• Plaintiff’s Complaint Dismissed for Lack of Standing Due to Bond Indenture’s No-Action Clause: Emmet & Co. v Catholic Health E.
  • October 15, 2012 | Author: Adam M. Rafsky
  • Law Firm: Farrell Fritz, P.C. - Uniondale Office
  • In a September 25, 2012 decision by Justice Kornreich, the Court granted the defendants’ motions to dismiss. The case arose out of tax-exempt municipal bonds (the “Bonds”) that were issued to finance hospital systems. Plaintiffs, who were bondholders, objected to and attempted to stop the defendant Catholic Health, who was acting on the advice of the defendant Merrill Lynch, from consummating a redemption transaction. Catholic Health sought to redeem at 100% of par value, plus interest, the remainder of the Bonds that bondholders failed to tender by a date certain for which Catholic Health had offered to pay the bondholders 101% of par value, plus accrued interest. The plaintiffs claimed that the transaction violated the terms of the Bonds’ indentures and brought this action for breach of contract and breach of the implied covenant of good faith and fair dealing against Catholic Health, and for tortious interference with contract against Merrill Lynch.

    The defendants moved to dismiss arguing that the plaintiffs failed to plead that they complied with the “no-action” clauses contained in each of the indentures, which barred any bondholder from bringing suit to enforce the indenture unless certain conditions were met. In opposition, the plaintiffs argued: 1) that no-action clauses do not apply to wrongful redemption cases; and 2) that this action fell under an express exception to the no-action clause contained in each indenture which, the plaintiffs argued, allowed them to sue to enforce their right to the interest they would have been entitled to had the bonds not been called.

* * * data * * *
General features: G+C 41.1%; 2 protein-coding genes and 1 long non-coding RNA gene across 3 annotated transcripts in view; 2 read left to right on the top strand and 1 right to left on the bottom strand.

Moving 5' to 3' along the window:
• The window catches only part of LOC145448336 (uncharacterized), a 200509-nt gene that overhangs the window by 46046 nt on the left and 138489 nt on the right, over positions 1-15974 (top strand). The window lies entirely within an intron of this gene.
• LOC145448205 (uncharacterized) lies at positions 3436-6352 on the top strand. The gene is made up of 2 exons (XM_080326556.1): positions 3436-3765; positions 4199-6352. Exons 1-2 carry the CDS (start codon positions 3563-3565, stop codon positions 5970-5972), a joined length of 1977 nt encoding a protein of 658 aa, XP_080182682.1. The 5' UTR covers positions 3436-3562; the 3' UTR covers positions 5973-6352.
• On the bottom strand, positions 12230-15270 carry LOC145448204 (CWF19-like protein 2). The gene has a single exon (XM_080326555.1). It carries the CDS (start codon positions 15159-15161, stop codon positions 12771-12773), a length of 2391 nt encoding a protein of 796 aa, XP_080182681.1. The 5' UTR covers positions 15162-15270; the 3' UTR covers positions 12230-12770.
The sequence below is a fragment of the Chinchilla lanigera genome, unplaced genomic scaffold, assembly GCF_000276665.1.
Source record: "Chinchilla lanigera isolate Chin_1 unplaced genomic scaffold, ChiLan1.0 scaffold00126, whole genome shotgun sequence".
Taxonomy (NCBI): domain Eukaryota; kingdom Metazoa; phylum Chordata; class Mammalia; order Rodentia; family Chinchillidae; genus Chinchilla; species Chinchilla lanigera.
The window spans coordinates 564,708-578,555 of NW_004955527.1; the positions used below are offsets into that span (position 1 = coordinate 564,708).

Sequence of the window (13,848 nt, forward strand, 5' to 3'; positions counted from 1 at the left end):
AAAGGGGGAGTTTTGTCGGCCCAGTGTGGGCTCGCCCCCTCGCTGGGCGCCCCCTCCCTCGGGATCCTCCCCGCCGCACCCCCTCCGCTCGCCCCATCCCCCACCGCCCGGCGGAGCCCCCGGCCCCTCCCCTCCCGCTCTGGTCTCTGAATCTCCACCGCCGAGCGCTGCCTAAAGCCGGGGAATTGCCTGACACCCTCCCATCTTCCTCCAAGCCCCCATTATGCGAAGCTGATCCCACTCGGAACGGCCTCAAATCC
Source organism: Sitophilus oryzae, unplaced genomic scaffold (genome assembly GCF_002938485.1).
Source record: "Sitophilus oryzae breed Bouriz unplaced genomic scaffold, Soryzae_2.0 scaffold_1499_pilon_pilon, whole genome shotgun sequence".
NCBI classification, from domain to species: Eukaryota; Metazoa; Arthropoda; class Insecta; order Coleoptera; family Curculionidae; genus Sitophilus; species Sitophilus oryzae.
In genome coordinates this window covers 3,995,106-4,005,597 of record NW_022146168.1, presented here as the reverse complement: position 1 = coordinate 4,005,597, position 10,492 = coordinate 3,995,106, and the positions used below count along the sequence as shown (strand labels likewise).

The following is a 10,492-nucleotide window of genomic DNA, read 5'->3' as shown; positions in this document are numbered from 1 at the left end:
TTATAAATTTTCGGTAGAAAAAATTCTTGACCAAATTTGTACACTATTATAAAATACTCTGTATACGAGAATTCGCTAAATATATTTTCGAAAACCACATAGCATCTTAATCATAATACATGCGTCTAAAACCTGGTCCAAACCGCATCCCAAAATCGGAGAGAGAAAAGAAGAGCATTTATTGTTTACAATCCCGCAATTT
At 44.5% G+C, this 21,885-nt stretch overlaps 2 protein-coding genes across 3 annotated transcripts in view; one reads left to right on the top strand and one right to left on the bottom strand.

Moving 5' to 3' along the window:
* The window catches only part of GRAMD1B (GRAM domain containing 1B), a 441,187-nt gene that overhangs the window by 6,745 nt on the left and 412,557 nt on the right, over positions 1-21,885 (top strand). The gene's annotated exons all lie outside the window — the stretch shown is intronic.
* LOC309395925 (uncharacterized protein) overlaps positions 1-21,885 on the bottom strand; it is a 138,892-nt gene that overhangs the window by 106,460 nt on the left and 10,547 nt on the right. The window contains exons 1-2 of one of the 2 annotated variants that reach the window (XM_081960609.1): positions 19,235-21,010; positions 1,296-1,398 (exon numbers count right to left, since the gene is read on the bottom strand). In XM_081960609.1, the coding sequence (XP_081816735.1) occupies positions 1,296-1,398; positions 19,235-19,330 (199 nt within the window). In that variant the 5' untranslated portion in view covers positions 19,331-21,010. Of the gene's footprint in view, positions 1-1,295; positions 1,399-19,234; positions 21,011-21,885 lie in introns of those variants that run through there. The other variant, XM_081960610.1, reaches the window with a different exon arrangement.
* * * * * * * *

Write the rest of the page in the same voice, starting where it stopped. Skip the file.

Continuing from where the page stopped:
The court held that in New York, “a party cannot sure to assert its rights under an indenture while ignoring the indenture’s restriction on its ability to sue.” The court also rejected the plaintiffs’ second argument, citing First Department precedent for the proposition that “in an action for interest stemming from a redemption, an ‘express authorization of actions for unpaid interest’ is unavailing where plaintiffs are not seeking to recover ‘past due interest as such,’ but rather the future interest payments.” Accordingly, the court held that the plaintiffs’ suit was subject to the no-action clauses, that they therefore lacked standing, and thus, the court dismissed the complaint.

    Emmet & Co., Inc. v Catholic Health E., Sup Ct, New York County, September 25, 2012, Kornreich, J., Index No. 651290/2011